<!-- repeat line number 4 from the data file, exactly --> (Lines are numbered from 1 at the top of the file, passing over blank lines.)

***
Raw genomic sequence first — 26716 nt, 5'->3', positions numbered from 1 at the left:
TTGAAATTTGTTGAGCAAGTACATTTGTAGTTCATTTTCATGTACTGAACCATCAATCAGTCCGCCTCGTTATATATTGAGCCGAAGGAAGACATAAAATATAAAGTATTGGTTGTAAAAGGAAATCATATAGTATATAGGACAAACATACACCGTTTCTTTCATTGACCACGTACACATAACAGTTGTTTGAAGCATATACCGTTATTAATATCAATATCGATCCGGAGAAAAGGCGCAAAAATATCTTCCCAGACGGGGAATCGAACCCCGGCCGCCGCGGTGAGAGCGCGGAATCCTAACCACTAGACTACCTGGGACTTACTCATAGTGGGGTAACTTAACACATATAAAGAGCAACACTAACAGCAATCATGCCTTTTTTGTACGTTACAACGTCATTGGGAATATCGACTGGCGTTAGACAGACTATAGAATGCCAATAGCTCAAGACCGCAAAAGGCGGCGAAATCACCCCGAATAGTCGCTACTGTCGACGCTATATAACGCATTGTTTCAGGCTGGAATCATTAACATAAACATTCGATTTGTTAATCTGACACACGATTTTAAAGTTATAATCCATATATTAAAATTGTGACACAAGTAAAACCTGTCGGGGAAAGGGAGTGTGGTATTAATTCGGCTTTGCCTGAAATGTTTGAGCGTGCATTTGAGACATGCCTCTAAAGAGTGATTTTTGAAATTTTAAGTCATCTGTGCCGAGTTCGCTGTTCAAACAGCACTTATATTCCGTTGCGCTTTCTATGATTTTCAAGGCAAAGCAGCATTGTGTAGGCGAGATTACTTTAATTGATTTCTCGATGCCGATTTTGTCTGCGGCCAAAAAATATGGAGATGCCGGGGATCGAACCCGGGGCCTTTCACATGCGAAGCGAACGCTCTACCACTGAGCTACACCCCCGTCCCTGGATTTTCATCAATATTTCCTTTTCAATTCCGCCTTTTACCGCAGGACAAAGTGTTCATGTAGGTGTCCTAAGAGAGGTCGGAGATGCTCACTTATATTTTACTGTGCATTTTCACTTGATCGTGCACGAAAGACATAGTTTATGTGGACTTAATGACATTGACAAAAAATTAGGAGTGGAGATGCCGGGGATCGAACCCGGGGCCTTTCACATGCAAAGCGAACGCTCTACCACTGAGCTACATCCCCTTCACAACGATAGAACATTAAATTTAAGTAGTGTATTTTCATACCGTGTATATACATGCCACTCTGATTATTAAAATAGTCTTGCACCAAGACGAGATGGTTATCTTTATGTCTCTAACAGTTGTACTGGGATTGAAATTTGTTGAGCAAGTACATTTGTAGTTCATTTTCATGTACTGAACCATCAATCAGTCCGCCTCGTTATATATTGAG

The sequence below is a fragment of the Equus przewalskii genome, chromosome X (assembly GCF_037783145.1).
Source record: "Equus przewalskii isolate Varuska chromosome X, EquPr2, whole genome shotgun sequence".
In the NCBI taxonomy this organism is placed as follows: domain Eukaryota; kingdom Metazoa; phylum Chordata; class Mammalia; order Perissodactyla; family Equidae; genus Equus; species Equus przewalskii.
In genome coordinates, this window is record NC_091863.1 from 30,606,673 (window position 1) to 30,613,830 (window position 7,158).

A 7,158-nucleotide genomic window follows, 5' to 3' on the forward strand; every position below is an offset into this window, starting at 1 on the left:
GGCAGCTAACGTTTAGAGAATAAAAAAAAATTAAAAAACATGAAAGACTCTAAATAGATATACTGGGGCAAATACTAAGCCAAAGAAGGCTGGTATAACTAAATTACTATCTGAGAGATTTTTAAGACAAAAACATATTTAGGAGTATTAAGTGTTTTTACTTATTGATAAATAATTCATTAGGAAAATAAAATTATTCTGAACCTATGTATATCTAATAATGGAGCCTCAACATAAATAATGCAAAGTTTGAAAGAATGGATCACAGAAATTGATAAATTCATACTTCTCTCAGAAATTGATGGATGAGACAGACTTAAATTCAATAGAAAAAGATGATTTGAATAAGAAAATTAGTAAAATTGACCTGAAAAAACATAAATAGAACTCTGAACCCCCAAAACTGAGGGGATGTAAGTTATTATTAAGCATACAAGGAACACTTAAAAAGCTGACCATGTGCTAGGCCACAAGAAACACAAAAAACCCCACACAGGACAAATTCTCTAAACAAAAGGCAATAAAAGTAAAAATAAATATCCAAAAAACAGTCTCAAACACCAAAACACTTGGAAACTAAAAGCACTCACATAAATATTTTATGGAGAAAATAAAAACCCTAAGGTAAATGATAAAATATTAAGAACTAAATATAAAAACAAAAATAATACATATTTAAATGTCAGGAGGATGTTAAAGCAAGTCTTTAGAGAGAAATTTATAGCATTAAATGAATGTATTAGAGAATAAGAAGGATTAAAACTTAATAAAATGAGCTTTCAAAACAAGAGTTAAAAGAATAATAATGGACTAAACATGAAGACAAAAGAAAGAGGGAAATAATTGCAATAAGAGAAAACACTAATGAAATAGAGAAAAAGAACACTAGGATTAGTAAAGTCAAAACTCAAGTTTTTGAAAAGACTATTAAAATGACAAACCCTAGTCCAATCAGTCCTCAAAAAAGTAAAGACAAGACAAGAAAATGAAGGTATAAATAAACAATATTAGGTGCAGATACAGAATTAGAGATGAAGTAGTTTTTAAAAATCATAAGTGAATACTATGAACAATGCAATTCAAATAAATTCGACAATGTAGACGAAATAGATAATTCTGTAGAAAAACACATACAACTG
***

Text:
Source record: "Equus przewalskii isolate Varuska chromosome X, EquPr2, whole genome shotgun sequence".